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Fanzine focus: ‘Pulp Adventures’ #18

Posted by at 10:00 am Friday, September 25, 2015 in Adventure Pulps, Detective Pulps, Fanzines, Post-pulp, Pulps, Review, Western Pulps
Estimated reading time: 3 minutes

Fanzine focus: ‘Pulp Adventures’ #18

"Pulp Adventures" #18Pulp Adventures #18 (Summer 2015), the fourth issue of the new version from Bold Venture Press, is now out. We get a collection of pulp fiction, along with some “post pulp fiction” taken from the various “men’s adventure” magazines that replaced the pulps, and some new stuff, all under a Norman Saunders crime cover. As I’ve noted in reviews of previous issues, we don’t have any similar series of pulp reprints out there now, and this is a great series.

The issue starts with an editorial that gives an overview of the men’s adventure magazines. There are several works out there that focus on them (even an ad for several of them). And we then get right to it with “MacDonald’s Nightmare Safari,” which gives the adventure of Jim MacDonald on his quest for diamonds in South America. But it’s not so simple as he must contend with dangerous natives, a man-eating dinosaur (or is it a giant lizard?), and a dame. Who wrote this tale for issue of Man’s Conquest in 1959 is unknown, as it was billed as written by Jim MacDonald himself! Thought it interesting that the issue’s cover was by George Gross, a long-time pulp cover artist who later did the great covers for paperback reprints of The Avenger and others.

Robert Leslie Bellem‘s Dan Turner, Hollywood Detective was a very long-running pulp detective, from the 1930s to the ’50s. Dan Turner was a product of the “spicy pulps” publisher, Trojan Publications. We get a story from the tale end of his run, “Model for a Corpse.”

A change of pace is a new tale, “New Blood,” by Gary Lovisi. All I’ll say is this is a short tale of a serial killer.

Next we get into earlier pulp with a tale by Stewart Sterling, which I know to be a pseudonym for Prentice Winchell. All I know of him are the later works he did on a few pulp heroes (like The Black Bat). This tale is from a 1938 issue of Detective Book from Fiction House. I thought it interesting that the cover of that issue was also by Norman Saunders. Bodies bloating down river put river-cop “Think-Quick” Koski on a case that will lead him to the “The Corpse Doctor.”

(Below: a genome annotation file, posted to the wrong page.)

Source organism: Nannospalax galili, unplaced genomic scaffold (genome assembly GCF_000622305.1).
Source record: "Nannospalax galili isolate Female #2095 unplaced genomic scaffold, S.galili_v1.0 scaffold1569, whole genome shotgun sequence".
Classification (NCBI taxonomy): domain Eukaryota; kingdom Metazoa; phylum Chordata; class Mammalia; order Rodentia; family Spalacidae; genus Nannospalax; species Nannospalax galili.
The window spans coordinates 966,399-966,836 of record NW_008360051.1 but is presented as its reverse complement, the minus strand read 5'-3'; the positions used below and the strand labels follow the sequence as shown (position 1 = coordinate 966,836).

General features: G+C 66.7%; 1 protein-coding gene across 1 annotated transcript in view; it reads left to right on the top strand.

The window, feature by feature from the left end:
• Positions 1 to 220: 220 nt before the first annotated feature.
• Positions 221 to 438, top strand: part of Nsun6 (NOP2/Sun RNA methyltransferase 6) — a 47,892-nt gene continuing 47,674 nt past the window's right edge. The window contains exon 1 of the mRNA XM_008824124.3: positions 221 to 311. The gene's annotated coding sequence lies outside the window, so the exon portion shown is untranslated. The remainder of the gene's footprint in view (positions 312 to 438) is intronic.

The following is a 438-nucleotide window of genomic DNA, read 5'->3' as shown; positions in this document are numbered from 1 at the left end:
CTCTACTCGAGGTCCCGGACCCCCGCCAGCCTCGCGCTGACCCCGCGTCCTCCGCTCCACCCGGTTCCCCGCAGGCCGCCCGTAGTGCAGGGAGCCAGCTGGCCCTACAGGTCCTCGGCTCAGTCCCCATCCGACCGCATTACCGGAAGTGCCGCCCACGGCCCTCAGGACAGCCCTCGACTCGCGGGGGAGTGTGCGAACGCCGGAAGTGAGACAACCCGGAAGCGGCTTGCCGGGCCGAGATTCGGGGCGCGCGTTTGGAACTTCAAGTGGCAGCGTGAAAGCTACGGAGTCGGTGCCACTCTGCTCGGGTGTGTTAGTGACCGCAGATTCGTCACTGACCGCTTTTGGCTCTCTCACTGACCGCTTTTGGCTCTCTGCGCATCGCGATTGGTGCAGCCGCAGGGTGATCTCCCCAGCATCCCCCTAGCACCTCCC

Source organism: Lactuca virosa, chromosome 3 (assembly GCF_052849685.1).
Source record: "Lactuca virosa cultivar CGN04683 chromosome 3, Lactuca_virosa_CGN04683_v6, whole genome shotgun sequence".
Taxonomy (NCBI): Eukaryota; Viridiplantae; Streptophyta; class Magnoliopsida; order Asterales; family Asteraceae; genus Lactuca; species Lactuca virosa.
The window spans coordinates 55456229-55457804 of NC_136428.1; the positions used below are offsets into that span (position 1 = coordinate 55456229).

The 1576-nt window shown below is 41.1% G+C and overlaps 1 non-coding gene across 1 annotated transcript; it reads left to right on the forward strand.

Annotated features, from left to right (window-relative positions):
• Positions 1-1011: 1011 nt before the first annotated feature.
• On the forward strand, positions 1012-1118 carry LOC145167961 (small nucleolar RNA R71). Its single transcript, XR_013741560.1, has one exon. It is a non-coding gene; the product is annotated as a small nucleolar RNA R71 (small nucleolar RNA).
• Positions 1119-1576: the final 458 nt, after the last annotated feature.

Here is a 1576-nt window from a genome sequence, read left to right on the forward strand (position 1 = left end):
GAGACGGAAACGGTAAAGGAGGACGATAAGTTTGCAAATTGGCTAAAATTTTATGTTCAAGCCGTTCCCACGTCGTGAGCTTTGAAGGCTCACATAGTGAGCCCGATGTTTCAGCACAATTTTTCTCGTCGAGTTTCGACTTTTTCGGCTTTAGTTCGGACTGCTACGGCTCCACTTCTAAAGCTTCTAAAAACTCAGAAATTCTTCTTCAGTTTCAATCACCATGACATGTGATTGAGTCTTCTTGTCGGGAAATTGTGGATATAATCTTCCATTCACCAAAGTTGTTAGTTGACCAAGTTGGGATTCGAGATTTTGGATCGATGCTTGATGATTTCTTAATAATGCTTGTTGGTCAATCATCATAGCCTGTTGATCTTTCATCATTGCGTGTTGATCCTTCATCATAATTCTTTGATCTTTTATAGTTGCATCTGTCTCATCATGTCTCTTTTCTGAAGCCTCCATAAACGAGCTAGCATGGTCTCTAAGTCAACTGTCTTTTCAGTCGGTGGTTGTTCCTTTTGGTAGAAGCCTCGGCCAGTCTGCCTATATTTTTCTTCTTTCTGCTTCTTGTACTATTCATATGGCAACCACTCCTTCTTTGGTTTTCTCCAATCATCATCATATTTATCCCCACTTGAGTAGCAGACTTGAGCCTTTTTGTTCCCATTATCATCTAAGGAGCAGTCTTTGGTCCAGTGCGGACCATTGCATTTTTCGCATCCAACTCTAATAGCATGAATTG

Going back even earlier, we get a tale by Marie Belloc Lowndes from McClure’s Magazine in 1911! A tale that seems more Victorian in style, it is about a mysterious and sinister lodger.

We then launch a new pulp adventurer by Richard Lupoff: Seamus “Splash” Shanahan. From his intro, we learn he is based on a comic-book character from Fawcett Comics named Lance O’Casey, a sailor in the South Pacific who has larger-than-life adventures, encountering pirates, lost cities, giant monsters, and more. Set in the 1920s, the first story is “Treasure of the Red-Robed Men.” A fun tale. The next issue will have another story. Should be great series.

Rounding out the issue is a short piece of fiction that looks at the world of pulps and radio by Paul Dale Anderson, and a western tale by Lauran Paine from the 1950s, along with an article about the author.

Again, we get another great volume. Each issue has come out on a regular basis, every three months. I look forward to the next one (and not just for the next Splash Shanahan tale). Every issue so far has had a Saunders cover, so will this continue?